I recently wanted to print a 184-page spec to read, but I didn’t want to carry around a pile of paper that big. I have no access to a two-sided printer, but I figured out how to create two-sided pages with a one-side printer:
A co-worker recently told me that she needed to create a flowchart but didn’t have Visio. She knew that I had it, but I played dumb. I told her how I’d recently learned to make simple flowcharts in PowerPoint, and recommended that she try that, but she needed more of a swimlane diagram, which would have been difficult in PowerPoint.
I use the Windows command line a lot, but some things are easier with the graphical interface, such as deleting or moving a group of files that don’t have some obvious part of their name in common. I’ve know for years that you can start up Windows Explorer from the command line, and you can pass it an argument telling it which directory/folder to open in that window. The following command is a simple way to open up an explorer window for the current directory from the command line:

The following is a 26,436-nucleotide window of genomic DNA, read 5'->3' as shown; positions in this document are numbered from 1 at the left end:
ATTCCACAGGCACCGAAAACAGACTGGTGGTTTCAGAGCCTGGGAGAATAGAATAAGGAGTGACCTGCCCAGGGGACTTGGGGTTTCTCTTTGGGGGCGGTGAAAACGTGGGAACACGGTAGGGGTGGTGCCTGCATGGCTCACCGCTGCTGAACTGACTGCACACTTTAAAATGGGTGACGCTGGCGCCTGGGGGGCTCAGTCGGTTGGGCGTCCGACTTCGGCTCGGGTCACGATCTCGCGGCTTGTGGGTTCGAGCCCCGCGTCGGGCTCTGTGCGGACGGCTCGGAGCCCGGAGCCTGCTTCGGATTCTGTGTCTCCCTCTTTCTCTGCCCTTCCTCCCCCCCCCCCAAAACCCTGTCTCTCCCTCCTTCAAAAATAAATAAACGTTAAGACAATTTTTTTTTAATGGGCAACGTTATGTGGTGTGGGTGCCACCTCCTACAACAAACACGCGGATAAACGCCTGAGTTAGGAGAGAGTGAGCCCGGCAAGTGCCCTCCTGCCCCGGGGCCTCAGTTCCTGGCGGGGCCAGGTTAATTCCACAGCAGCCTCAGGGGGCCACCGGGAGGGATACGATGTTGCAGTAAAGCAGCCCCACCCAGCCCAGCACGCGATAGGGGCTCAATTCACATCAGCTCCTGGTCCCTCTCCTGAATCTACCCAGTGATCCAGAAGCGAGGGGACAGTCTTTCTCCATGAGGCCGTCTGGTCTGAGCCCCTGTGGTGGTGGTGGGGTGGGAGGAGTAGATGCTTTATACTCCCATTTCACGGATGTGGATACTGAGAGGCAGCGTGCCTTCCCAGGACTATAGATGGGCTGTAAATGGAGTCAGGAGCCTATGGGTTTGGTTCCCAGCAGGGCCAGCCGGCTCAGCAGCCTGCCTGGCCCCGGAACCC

A colleague recently asked about converting a collection of XML documents to the US-ASCII encoding (that is, to documents where everything is either a US ASCII character or a numeric character reference such as é for the é character). I have several utility stylesheets for converting the encoding of XML documents, and a slight change to one of them gave me a new version that would create a US-ASCII version of any XML document:
I’ve written before about using OpenOffice to convert Microsoft Office files to OpenOffice files (and hence XML) with a shell prompt command that starts up OpenOffice with the MS Office file, does a Save As, and then quits OpenOffice. Because it can be done from the command line, this makes conversion of multiple files with a batch file or shell script much easier.